My cover design for Cinco Puntos Press / Lee & Low Books and Yasmín Ramírez's first book, ¡Ándale, Prieta!. It's a GREAT story BUT, what may be an equally amazing story is the one that transpired as I was designing this...
Whenever I am tasked with designing a book cover, the first thing I do is read the book. It only took me about two nights to finish this one. I was really touched by it and identified with its main character very much. It is a memoir of growing up in El Paso in the 1980s. The author’s single mother worked the night shift on the international bridge to Juárez, Mexico and had to sleep during the day. As such, the daughter (who is the author/narrator) was pretty much raised by her grandmother, who she calls "Ita". The book details Ita’s strength and perseverance. She provided a loving home for her granddaughter despite her own difficult life of poverty, having been a victim of domestic violence, and a breast cancer survivor.
The book is very descriptive and lists certain details extremely vividly. One such passage details the fact the grandmother’s house was on California Avenue in El Paso. The author describes it as having 25 steps leading from the sidewalk to the front door that she would count when climbing them as a young girl, the yard has landscaping gravel, not grass, and an old wooden screen door. As I read this I thought to myself that I know somewhat where this street is! My daughter’s school is just 2 blocks from California Avenue.
The next day, I had an appointment that I realized just so happened would take me right past California Avenue. The appointment was at a credit union in regards to settling part of my mother’s estate. Side note: My 81-year old mother passed away on November 7, 2020. Her death was not COVID related, however it was sudden. She died in the ICU of a hospital here in El Paso and my 4 siblings and I had to say our goodbyes to her via Zoom due to the COVID visiting restrictions in place. I do not think I will ever get over the fact I could not be physically with my mother that day or hold her hand and hug her when I needed to the most.
I decided to leave a bit early for my appointment that day so that I would have time to drive down California Avenue and look at the houses along the street. I wondered if the house described in the book was actually real, or maybe I could find one that matches the description somewhat, take some photos, and mock-up a cover idea from that. As I turned onto the very long street (about 16 blocks long). I saw that on one side of the street, ALL the homes had many steps leading from the sidewalk to the front door. Also, the majority of them had landscaping gravel, which is typical of the water-wise xeriscaping here in the Chihuahuan Desert. As I was driving, one house simply made me stop the car. It was perfect. The homes are pretty much identical, charming 1930s bungalows, but this one just spoke to me. It was very original while others had been updated in various ways like windows replaced, or new front doors. This one was a bit rundown—peeling paint, a bit of rotted wood trim, but it enchanted me. I lowered the window of the passenger side of my car to take a pic with my phone so I could run the idea past my publisher.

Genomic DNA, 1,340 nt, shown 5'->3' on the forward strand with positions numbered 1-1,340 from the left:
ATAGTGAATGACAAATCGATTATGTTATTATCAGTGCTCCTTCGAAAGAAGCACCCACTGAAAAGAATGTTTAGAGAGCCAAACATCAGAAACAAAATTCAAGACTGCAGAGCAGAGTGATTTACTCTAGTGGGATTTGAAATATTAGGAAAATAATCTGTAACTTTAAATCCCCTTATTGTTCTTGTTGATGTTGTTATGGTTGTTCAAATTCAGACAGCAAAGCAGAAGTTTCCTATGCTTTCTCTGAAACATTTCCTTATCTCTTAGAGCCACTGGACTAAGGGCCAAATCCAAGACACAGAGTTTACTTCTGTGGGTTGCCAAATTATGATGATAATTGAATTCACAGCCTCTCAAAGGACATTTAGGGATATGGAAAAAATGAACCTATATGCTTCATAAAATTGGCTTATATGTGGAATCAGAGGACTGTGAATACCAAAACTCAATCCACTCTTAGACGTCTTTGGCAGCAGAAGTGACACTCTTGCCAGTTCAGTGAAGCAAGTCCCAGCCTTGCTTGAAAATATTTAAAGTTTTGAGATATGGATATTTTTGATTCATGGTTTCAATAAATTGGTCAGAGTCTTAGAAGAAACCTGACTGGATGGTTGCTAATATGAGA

That evening, I contacted a friend, Iris Morales who has a gorgeous young daughter with a dark complexion and long, black hair. I wondered if she could loan me her child for a photo shoot that weekend. I envisioned a cover with her daughter as the “Prieta” in the title walking up those stairs, or perhaps another idea of a cover with the elderly hands of a grandmother braiding this little girl’s hair. I was excited that my friend was more than happy to oblige and even offered me her 70-year old mother-in-law for the elderly hands. With all that set, I figured I need to get permission from this homeowner—I couldn’t just show up on this random person’s front steps and start taking pictures!